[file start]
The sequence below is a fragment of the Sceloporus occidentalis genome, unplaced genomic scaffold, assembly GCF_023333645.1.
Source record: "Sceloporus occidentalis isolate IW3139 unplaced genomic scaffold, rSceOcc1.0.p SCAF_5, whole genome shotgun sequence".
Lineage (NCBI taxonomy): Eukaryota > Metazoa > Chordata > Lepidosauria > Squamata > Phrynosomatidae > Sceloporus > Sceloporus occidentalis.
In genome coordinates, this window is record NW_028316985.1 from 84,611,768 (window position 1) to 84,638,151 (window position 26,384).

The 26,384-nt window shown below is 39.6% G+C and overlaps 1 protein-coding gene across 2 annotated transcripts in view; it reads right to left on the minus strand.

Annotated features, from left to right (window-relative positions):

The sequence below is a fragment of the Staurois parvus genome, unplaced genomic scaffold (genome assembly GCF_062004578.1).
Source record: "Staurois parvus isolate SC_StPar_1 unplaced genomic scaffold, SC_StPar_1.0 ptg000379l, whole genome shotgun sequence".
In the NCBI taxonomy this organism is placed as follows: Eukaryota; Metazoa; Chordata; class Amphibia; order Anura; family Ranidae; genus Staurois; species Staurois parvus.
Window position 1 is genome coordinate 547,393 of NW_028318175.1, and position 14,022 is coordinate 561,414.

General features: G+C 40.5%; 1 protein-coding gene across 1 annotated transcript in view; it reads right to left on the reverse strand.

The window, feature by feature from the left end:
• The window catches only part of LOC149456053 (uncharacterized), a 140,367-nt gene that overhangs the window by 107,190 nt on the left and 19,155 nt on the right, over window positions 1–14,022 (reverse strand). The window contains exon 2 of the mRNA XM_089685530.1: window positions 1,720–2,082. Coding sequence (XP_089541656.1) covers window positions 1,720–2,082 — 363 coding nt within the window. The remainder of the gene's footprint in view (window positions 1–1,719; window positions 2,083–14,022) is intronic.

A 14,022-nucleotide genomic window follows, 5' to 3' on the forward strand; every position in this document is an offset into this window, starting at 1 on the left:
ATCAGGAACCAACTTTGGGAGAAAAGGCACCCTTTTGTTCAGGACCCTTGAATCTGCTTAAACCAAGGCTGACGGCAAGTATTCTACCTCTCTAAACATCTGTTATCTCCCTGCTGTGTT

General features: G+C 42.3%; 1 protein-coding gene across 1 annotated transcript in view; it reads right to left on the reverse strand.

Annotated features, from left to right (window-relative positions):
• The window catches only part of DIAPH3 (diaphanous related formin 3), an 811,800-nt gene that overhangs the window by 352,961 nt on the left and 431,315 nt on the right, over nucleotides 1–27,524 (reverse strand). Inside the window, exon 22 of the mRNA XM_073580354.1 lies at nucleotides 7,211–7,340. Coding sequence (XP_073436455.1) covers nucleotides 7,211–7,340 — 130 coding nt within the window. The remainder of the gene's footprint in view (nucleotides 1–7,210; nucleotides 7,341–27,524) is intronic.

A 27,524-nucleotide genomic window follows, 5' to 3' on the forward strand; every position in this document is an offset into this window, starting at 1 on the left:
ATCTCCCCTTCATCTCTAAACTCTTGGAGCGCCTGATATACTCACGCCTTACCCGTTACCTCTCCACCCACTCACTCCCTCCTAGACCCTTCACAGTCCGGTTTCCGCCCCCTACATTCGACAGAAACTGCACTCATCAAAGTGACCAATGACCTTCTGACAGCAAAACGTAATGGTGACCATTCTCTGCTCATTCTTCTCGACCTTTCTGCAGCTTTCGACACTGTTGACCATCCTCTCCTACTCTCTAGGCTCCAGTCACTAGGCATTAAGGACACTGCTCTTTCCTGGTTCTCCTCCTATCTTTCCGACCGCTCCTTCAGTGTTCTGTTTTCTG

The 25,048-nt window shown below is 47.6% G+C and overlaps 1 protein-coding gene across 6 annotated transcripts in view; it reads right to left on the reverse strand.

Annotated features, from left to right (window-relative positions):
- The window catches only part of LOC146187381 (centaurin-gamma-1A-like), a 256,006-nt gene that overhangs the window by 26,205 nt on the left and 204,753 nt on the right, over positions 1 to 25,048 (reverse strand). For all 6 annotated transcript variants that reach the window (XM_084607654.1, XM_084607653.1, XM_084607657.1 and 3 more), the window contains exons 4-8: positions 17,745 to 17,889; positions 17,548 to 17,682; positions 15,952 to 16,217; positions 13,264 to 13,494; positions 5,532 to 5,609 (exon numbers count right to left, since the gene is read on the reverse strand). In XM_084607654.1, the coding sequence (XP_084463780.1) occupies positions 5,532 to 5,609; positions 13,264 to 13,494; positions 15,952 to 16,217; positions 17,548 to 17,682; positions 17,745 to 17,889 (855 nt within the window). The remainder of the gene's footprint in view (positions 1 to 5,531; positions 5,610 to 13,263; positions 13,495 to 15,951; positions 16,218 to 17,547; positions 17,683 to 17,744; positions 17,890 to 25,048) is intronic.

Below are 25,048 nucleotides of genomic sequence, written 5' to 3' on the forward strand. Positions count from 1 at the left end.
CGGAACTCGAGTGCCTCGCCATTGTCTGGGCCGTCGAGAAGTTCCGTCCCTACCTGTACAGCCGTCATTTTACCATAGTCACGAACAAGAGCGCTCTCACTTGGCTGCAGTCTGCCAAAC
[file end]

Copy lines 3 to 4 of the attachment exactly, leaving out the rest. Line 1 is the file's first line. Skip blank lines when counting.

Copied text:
Lineage (NCBI taxonomy): Eukaryota > Metazoa > Chordata > Lepidosauria > Squamata > Phrynosomatidae > Sceloporus > Sceloporus occidentalis.
In genome coordinates, this window is record NW_028316985.1 from 84,611,768 (window position 1) to 84,638,151 (window position 26,384).